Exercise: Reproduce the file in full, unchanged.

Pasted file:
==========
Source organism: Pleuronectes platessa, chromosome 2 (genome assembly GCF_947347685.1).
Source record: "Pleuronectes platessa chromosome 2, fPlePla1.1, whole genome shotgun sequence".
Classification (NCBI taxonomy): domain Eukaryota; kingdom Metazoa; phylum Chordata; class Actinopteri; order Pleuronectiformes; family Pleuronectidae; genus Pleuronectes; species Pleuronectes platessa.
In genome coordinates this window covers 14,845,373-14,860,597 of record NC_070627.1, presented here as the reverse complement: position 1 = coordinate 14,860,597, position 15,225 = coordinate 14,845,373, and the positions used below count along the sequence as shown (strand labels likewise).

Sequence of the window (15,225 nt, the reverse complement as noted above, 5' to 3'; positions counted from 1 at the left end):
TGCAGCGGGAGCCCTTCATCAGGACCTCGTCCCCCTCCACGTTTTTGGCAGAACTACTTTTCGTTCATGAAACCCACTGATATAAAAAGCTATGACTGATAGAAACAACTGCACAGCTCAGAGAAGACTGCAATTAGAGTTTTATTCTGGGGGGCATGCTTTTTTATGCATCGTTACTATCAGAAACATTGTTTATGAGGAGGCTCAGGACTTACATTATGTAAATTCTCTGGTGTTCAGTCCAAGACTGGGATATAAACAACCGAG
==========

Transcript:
Source organism: Pleuronectes platessa, chromosome 2 (genome assembly GCF_947347685.1).
Source record: "Pleuronectes platessa chromosome 2, fPlePla1.1, whole genome shotgun sequence".
Classification (NCBI taxonomy): domain Eukaryota; kingdom Metazoa; phylum Chordata; class Actinopteri; order Pleuronectiformes; family Pleuronectidae; genus Pleuronectes; species Pleuronectes platessa.
In genome coordinates this window covers 14,845,373-14,860,597 of record NC_070627.1, presented here as the reverse complement: position 1 = coordinate 14,860,597, position 15,225 = coordinate 14,845,373, and the positions used below count along the sequence as shown (strand labels likewise).

Sequence of the window (15,225 nt, the reverse complement as noted above, 5' to 3'; positions counted from 1 at the left end):
TGCAGCGGGAGCCCTTCATCAGGACCTCGTCCCCCTCCACGTTTTTGGCAGAACTACTTTTCGTTCATGAAACCCACTGATATAAAAAGCTATGACTGATAGAAACAACTGCACAGCTCAGAGAAGACTGCAATTAGAGTTTTATTCTGGGGGGCATGCTTTTTTATGCATCGTTACTATCAGAAACATTGTTTATGAGGAGGCTCAGGACTTACATTATGTAAATTCTCTGGTGTTCAGTCCAAGACTGGGATATAAACAACCGAG